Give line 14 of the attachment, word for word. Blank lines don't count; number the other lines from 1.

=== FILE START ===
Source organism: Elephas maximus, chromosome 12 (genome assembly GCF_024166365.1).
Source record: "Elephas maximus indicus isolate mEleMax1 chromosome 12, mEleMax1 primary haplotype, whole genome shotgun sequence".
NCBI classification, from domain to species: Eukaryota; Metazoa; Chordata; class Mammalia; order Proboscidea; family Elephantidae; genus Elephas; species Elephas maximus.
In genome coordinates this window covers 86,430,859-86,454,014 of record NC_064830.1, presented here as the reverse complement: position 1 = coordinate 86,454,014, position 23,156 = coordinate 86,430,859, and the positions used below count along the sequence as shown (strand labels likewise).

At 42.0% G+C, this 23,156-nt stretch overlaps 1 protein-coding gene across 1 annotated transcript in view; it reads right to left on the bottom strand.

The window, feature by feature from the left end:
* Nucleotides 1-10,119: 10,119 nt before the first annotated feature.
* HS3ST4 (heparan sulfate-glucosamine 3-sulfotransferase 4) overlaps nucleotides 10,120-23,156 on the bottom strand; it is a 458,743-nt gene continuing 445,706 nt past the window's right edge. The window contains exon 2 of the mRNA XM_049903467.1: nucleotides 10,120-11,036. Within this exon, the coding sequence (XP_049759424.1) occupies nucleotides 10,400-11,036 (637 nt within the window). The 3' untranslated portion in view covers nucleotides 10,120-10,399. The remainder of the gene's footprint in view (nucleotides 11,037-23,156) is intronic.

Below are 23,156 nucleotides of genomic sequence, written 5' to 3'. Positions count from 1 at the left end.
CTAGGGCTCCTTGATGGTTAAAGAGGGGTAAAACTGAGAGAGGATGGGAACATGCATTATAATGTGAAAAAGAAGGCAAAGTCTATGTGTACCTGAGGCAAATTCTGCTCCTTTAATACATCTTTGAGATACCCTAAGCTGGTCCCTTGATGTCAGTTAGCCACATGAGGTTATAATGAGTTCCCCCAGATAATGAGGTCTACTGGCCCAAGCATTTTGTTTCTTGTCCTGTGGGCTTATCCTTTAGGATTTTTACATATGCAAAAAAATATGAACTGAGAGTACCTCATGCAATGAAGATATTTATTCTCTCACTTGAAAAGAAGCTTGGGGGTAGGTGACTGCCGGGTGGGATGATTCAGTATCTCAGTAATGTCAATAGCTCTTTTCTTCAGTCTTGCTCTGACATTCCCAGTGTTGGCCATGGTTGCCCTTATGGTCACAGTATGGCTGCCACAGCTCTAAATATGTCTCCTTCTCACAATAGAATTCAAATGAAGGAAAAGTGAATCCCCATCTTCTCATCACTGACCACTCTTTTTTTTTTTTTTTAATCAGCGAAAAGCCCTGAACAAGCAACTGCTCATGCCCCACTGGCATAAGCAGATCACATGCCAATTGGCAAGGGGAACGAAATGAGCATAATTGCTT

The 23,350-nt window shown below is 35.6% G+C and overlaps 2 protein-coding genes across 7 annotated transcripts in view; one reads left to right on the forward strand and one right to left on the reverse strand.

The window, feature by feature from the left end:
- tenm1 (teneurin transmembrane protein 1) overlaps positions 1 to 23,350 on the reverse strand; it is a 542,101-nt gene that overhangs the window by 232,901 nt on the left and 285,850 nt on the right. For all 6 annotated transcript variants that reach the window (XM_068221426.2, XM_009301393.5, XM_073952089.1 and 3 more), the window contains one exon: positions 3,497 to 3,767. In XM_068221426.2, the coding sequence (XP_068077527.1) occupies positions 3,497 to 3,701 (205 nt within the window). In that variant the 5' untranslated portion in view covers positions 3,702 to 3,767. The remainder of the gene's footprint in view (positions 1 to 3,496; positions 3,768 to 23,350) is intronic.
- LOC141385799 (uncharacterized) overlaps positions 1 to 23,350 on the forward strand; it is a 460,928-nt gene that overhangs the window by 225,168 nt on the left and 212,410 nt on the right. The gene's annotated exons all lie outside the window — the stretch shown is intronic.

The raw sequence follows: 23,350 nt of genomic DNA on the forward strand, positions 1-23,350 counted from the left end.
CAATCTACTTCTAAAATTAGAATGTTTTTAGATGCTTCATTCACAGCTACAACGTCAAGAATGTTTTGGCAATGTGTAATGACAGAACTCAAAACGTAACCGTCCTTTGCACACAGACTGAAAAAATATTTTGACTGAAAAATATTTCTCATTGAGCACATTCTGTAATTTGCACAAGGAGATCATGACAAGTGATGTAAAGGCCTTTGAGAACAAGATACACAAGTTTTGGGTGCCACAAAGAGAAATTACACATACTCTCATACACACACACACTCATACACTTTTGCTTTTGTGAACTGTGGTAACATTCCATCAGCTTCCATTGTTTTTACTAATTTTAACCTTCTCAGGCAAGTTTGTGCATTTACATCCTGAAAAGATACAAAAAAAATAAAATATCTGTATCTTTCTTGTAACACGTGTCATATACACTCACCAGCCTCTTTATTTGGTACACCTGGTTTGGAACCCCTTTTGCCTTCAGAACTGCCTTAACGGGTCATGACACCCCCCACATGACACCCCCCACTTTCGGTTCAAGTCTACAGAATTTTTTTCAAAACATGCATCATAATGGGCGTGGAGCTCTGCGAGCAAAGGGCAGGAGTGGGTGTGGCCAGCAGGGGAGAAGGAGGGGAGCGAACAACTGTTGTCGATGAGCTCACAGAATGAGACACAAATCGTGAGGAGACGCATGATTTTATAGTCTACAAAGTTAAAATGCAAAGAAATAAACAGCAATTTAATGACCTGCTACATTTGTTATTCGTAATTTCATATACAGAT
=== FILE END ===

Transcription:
- LOC141385799 (uncharacterized) overlaps positions 1 to 23,350 on the forward strand; it is a 460,928-nt gene that overhangs the window by 225,168 nt on the left and 212,410 nt on the right. The gene's annotated exons all lie outside the window — the stretch shown is intronic.